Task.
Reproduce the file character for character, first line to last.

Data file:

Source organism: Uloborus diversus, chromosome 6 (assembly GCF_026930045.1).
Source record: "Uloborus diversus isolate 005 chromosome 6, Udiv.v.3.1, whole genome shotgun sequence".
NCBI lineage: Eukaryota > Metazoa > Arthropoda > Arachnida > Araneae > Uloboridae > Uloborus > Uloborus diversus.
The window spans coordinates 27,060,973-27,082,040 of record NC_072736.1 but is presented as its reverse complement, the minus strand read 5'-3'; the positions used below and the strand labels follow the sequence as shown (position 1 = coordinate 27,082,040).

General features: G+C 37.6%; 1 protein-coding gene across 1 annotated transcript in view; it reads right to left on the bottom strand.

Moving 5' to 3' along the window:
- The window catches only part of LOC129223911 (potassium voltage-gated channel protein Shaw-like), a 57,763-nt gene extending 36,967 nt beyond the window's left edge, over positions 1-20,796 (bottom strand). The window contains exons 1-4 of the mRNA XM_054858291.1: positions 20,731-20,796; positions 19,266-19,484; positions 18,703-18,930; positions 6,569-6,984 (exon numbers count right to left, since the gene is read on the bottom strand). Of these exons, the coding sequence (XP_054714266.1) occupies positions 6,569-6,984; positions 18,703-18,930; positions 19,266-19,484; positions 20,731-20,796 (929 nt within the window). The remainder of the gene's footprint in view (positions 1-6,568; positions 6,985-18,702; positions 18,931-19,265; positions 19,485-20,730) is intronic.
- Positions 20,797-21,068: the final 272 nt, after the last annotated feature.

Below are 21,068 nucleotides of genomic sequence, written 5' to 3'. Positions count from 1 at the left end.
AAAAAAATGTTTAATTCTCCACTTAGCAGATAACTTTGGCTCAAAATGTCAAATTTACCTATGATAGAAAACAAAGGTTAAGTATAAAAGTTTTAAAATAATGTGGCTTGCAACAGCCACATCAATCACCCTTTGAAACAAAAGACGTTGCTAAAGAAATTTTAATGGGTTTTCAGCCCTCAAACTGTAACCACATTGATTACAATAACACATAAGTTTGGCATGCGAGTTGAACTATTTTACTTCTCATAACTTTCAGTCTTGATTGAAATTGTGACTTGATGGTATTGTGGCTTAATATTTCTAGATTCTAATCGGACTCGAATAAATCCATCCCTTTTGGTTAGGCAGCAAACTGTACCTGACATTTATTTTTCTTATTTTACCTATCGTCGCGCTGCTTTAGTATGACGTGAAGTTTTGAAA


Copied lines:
Source organism: Uloborus diversus, chromosome 6 (assembly GCF_026930045.1).
Source record: "Uloborus diversus isolate 005 chromosome 6, Udiv.v.3.1, whole genome shotgun sequence".
NCBI lineage: Eukaryota > Metazoa > Arthropoda > Arachnida > Araneae > Uloboridae > Uloborus > Uloborus diversus.
The window spans coordinates 27,060,973-27,082,040 of record NC_072736.1 but is presented as its reverse complement, the minus strand read 5'-3'; the positions used below and the strand labels follow the sequence as shown (position 1 = coordinate 27,082,040).

General features: G+C 37.6%; 1 protein-coding gene across 1 annotated transcript in view; it reads right to left on the bottom strand.

Moving 5' to 3' along the window:
- The window catches only part of LOC129223911 (potassium voltage-gated channel protein Shaw-like), a 57,763-nt gene extending 36,967 nt beyond the window's left edge, over positions 1-20,796 (bottom strand). The window contains exons 1-4 of the mRNA XM_054858291.1: positions 20,731-20,796; positions 19,266-19,484; positions 18,703-18,930; positions 6,569-6,984 (exon numbers count right to left, since the gene is read on the bottom strand). Of these exons, the coding sequence (XP_054714266.1) occupies positions 6,569-6,984; positions 18,703-18,930; positions 19,266-19,484; positions 20,731-20,796 (929 nt within the window). The remainder of the gene's footprint in view (positions 1-6,568; positions 6,985-18,702; positions 18,931-19,265; positions 19,485-20,730) is intronic.
- Positions 20,797-21,068: the final 272 nt, after the last annotated feature.

Below are 21,068 nucleotides of genomic sequence, written 5' to 3'. Positions count from 1 at the left end.
AAAAAAATGTTTAATTCTCCACTTAGCAGATAACTTTGGCTCAAAATGTCAAATTTACCTATGATAGAAAACAAAGGTTAAGTATAAAAGTTTTAAAATAATGTGGCTTGCAACAGCCACATCAATCACCCTTTGAAACAAAAGACGTTGCTAAAGAAATTTTAATGGGTTTTCAGCCCTCAAACTGTAACCACATTGATTACAATAACACATAAGTTTGGCATGCGAGTTGAACTATTTTACTTCTCATAACTTTCAGTCTTGATTGAAATTGTGACTTGATGGTATTGTGGCTTAATATTTCTAGATTCTAATCGGACTCGAATAAATCCATCCCTTTTGGTTAGGCAGCAAACTGTACCTGACATTTATTTTTCTTATTTTACCTATCGTCGCGCTGCTTTAGTATGACGTGAAGTTTTGAAA